Archive for the ‘Comets’ Category

Comets and Asteroids LIVE

Comets and Asteroids LIVE

In an introduction to a new series of shows, join Slooh’s Paul Cox to observe comets and asteroids.  We’ll watch real-time images of these intriguing and potentially deadly objects direct from Slooh’s Canary Islands observatory.

Comet panSTARRS – A simple guide on how to see it

How to see comet panSTARRS


Comet panSTARRS and the Moon March 12th 2013 (comet shape for illustration only) Credit: Meteorwatch

From the 7th of March 2013 and for the rest of the month, comet panSTARRS will be in the early evening skies of Northern hemisphere.

The comet has been visible to the naked eye in the Southern hemisphere and was bright enough to be seen in twilight skies from places such as New Zealand.

Hopefully Northern hemisphere countries such as the USA, Europe and Asia will get a chance to see one of this year’s bright comets. Read the rest of this entry »

Quadrantids Meteor Shower 2012

Originally Posted on Dark Sky Diary by Steve Owens @darkskyman on twitter

Quadrantid Meteor

On the night of 03/04 January 2012 the first meteor shower of the year will take place, the Quadrantids. This shower ranks as one of the best performers of the year, assuming your skies aren’t clouded, as they so often are in winter. If the peak of this shower occurs under ideal conditions – i.e. perfectly clear skies, free from light pollution – then you can expect to see in excess of 100 meteors every hour. The peak for this shower is very brief though, so you’ll have to catch just the right conditions at just the right time to see a display this good. This year’s peak is estimated to occur just before dawn on 04 January 2012. Read the rest of this entry »

AstroEvents- Hunting things that “Flash” in the January Sky

Credit: David Dickinsen

2012 is here, and the world shows no sign of ending as the heavens spin on their appointed rounds high overhead. But the diligent observer may be rewarded with several unique an spurious sights, both natural and manmade…

1st up is everyone’s favorite meteor shower named after an obsolete constellation; the Quadrantids peak the morning of January 4th in what is the first large meteor shower of the year. The peak is very swift, only lasting about 12 hours or so and is centered this year on 2:00 AM EST/7:00 AM UTC. This favors the U.S. East Coast in 2012, as the 79% waxing gibbous Moon will set around 2AM local the morning of the 4th for observers in mid-northern latitudes. The radiant of the shower lies at a declination of 52° degrees north at the junction of the modern constellations of Draco, Bootes and Hercules, and thus activity may be visible pre-midnite local, although the setting of the Moon and the rising of the radiant will raise sighting prospects considerably. Expect swift-moving meteors headed outward from the radiant above the handle of the Big Dipper to appear anywhere in the sky. The Quadrantids have been known since the early 1800’s, but there has been much conjecture as to the source parent body. Astronomer Fred Whipple noted in 1963 that the stream bears some resemblance to the Delta Aquarids, and that the orbital path has undergone alterations by the planet Jupiter in the last few thousand years. In 2003, SETI researcher Peter Jenniskens proposed that the source may be then recently discovered asteroid 2003 EH1, which has been tentatively linked to Comet C/1490 Y1, which approached Earth at a distance of 0.52 Astronomical Units on January 12th 1491. Be sure to keep an eye out for Quadrantids on these chilly January mornings, as we commemorate Quadrans Muralis, a constellation that is no longer! Read the rest of this entry »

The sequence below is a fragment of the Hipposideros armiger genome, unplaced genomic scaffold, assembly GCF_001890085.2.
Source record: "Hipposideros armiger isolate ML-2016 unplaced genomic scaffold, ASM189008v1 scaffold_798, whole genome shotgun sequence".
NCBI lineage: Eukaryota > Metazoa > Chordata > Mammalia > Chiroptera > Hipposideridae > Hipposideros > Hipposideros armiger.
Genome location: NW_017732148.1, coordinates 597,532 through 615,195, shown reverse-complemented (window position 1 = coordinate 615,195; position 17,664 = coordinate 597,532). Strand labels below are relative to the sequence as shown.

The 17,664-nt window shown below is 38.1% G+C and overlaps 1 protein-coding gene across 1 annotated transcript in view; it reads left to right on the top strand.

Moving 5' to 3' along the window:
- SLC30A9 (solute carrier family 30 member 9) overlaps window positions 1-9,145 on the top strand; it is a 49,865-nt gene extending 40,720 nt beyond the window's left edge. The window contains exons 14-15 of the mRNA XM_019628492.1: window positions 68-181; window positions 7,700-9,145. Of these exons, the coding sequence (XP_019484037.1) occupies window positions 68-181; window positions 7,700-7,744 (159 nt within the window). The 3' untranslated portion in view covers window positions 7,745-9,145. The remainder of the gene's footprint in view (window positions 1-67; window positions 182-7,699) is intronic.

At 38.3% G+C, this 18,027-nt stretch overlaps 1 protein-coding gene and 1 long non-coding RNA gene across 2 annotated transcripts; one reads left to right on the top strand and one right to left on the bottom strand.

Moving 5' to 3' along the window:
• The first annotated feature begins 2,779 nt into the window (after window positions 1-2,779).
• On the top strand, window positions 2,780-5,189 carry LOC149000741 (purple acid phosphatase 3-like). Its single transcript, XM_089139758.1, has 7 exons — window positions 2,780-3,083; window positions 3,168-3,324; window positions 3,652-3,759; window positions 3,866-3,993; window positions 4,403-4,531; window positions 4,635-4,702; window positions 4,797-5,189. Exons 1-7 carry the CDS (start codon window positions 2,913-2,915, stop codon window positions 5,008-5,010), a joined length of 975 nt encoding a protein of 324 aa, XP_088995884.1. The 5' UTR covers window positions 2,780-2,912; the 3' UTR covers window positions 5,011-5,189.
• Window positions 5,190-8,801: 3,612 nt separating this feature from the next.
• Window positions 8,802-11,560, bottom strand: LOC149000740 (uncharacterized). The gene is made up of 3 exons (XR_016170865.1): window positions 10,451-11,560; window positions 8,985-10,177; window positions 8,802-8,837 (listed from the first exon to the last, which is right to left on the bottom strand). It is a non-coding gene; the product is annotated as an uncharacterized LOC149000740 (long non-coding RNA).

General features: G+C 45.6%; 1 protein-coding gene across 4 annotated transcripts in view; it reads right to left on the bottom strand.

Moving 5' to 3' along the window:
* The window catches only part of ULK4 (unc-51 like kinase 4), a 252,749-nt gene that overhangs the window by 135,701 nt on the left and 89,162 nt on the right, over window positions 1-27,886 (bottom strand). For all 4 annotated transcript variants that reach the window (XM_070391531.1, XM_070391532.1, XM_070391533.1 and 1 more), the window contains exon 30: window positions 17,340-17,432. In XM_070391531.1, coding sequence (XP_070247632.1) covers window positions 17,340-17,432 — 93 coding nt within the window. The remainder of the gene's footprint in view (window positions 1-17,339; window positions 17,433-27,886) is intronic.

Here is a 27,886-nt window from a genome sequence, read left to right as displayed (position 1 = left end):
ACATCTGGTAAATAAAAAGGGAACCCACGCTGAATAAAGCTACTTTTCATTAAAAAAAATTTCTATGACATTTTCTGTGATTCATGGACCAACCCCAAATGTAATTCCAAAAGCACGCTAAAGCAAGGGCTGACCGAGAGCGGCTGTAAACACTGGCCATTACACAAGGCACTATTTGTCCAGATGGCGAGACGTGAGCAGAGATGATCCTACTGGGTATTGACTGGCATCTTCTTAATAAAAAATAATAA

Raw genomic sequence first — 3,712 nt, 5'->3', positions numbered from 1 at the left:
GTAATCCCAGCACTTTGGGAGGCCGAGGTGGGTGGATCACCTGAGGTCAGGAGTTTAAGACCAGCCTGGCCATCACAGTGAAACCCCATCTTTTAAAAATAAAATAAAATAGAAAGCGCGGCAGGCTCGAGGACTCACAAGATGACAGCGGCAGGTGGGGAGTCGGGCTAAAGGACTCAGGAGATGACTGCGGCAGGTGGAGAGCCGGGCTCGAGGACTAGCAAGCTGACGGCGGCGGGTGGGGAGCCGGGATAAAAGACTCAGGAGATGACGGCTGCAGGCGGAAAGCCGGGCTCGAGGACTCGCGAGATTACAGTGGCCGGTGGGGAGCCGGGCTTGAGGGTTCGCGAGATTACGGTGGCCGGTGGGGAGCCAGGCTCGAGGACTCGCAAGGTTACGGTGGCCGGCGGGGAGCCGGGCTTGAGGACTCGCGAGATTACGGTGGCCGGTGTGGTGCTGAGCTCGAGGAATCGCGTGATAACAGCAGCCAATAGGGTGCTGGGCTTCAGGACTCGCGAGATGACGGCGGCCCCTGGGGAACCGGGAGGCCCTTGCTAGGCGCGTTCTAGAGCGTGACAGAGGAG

Quadrantids Meteor Shower 2012: What You Might See

Originally based on Dark Sky Diary by Steve Owens

The first meteor shower of 2012 is the Quadrantids, the peak of which falls on the night of the 03/04 January 2012. The Quadrantids shower has one of the highest predicted hourly rates of all meteor showers, comparable to the two great annual showers, the Perseids and the Geminids, occurring in August and December respectively. However unlike the Perseids and Geminids, the Quadrantids peak is very narrow, occurring over just a few short hours.

The predicted Zenith Hourly Rate (see my previous post about ZHR and what it actually means here) for the Quadrantids is around 120. The narrow peak is predicted to occur some time between 2100 UT on 3 January and 0700 UT on 4 January 2011, however the radiant of the shower – the now-defunct constellation Quadrans Muralis – is very low in the evening hours, rising higher towards dawn, and so the best viewing times are later in this run, just before dawn. Read the rest of this entry »

Geminid Meteorwatch 2011

Credit: Wally Pacholka

It’s the finale of this year’s meteor showers: The Geminids will start appearing on Dec. 7 and should reach peak activity around the 13th and 14th. This shower could put on a display of up to 100+ meteors (shooting stars) per hour under good viewing conditions.

However, conditions this year are not ideal with the presence of a waning gibbous Moon (which will be up from mid-evening until morning). But seeing meteors every few minutes is quite possible. Geminid meteors are often slow and bright with persistent coloured trails which can linger for a while after the meteor has burned up.
Read the rest of this entry »